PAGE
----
One huge problem for words is that they are not self explaining. Words can be misunderstood and misinterpreted. Written words are even more prone to that as they do not have any of the non-verbal cues which are so vital in communication. "God is Love" for example, is really true, but probably the way most contemporary Christians is very different from what the word meant to Jesus and His disciples. Most Americans find Middle Easterners a bit strange and difficult to understand, right? (and they have the same experience of us)  And most contemporary folks find ancient folks a bit strange and hard to understand. Words like family, love, salvation, sin have different connotations and denotations in our society among us. In fact, defining terms is considered one of the steps in any discussion. So saying that the Word of God is infallible, without error, and perfect may be true, but it also means you have to understand what the Word of God is saying; and the "plain meaning" of Scripture today is the plain meaning for a white middle aged middle class American man, or a black teenaged inner city girl, or a college aged, second generation Asian girl, etc. etc. We just think we know what things mean and they don't.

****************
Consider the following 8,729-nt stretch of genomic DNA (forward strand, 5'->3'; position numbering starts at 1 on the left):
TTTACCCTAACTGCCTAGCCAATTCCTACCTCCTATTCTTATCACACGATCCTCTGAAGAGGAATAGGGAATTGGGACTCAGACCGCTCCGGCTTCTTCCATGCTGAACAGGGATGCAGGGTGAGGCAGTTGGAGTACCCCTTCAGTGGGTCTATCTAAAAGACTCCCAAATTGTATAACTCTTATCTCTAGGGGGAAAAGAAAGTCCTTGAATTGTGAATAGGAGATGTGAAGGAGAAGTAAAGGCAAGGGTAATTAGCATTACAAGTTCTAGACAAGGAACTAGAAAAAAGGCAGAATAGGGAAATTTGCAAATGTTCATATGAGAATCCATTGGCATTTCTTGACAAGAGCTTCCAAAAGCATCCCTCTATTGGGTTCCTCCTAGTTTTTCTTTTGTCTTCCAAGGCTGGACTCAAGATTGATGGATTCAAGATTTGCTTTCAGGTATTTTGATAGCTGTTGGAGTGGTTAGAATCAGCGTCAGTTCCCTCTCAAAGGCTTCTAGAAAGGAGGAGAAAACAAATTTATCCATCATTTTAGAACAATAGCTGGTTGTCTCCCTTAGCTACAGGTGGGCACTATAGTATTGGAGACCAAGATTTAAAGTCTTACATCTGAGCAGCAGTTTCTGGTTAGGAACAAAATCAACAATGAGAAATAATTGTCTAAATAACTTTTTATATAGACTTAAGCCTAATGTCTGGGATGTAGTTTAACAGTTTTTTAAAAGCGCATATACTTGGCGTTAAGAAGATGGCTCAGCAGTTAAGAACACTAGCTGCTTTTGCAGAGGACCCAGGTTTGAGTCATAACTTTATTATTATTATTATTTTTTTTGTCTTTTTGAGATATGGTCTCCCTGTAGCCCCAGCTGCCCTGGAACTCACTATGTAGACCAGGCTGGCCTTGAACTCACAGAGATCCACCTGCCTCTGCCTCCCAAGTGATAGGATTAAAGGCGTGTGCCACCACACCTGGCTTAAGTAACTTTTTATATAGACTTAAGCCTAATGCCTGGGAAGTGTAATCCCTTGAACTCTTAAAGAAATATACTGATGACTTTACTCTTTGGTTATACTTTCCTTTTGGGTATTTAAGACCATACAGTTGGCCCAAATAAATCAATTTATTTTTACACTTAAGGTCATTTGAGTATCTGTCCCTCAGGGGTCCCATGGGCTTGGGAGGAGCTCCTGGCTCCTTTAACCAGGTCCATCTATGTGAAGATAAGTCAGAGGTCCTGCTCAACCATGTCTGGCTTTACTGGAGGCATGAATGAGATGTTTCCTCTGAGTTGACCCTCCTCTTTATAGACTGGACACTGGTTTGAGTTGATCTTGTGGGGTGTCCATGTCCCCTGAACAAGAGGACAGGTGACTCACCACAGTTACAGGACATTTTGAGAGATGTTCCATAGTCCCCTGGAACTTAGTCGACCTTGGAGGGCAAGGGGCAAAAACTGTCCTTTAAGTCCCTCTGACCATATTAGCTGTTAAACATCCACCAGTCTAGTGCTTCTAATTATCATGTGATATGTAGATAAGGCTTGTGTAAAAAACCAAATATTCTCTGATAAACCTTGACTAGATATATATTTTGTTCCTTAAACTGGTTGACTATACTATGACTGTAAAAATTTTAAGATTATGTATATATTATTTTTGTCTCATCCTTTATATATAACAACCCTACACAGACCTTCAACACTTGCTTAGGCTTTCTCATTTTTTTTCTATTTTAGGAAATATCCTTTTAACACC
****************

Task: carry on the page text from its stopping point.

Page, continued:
However, the Word is from God, and that makes it special. He speaks to us in and through the Word. But we have to do hard work to figure out what He is saying. We have to be open to the Holy Spirit to hear what He is saying. We have to want to hear what He is saying. We have to repent to hear what He is saying.... Well, it is just not simple or easy.

Is the Bible trustworthy? Yes, but the reader isn't. And therein lies the rest of the story

Sunday, October 5, 2014

Bible 7: God's breath and human authors

 So far we have had a strong understanding of "inspiration." It is a fair question to ask, does the Bible clearly state that the words of the Bible have been dictated by God? To say it is authoritative can mean that, but is that the only possible way of understanding the word?

Remember, human beings are also "god-breathed" creations. [cf. Genesis] There the breath of God made them 'living souls'--the Hebrew root means hungry.  Humans are the image and likeness of God, so they certainly have divine qualities, yet, they are not inerrant nor are they infallible and perfect, in spite of participating in some way in that Divine Nature. [side note, human nature has to be inherently open to the divine in a unique way, or else God the Son could not have become human.!]
I had never thought about any of this until I started this series and began searching for place where "God-breathed" occurs in the Bible . As I looked for God breathing I immediately realized the creation story was the starting place. So my question is, theological predisposition aside, is it clear that the creation of humans and God's breath has nothing to inform us regarding God's breath and Scripture?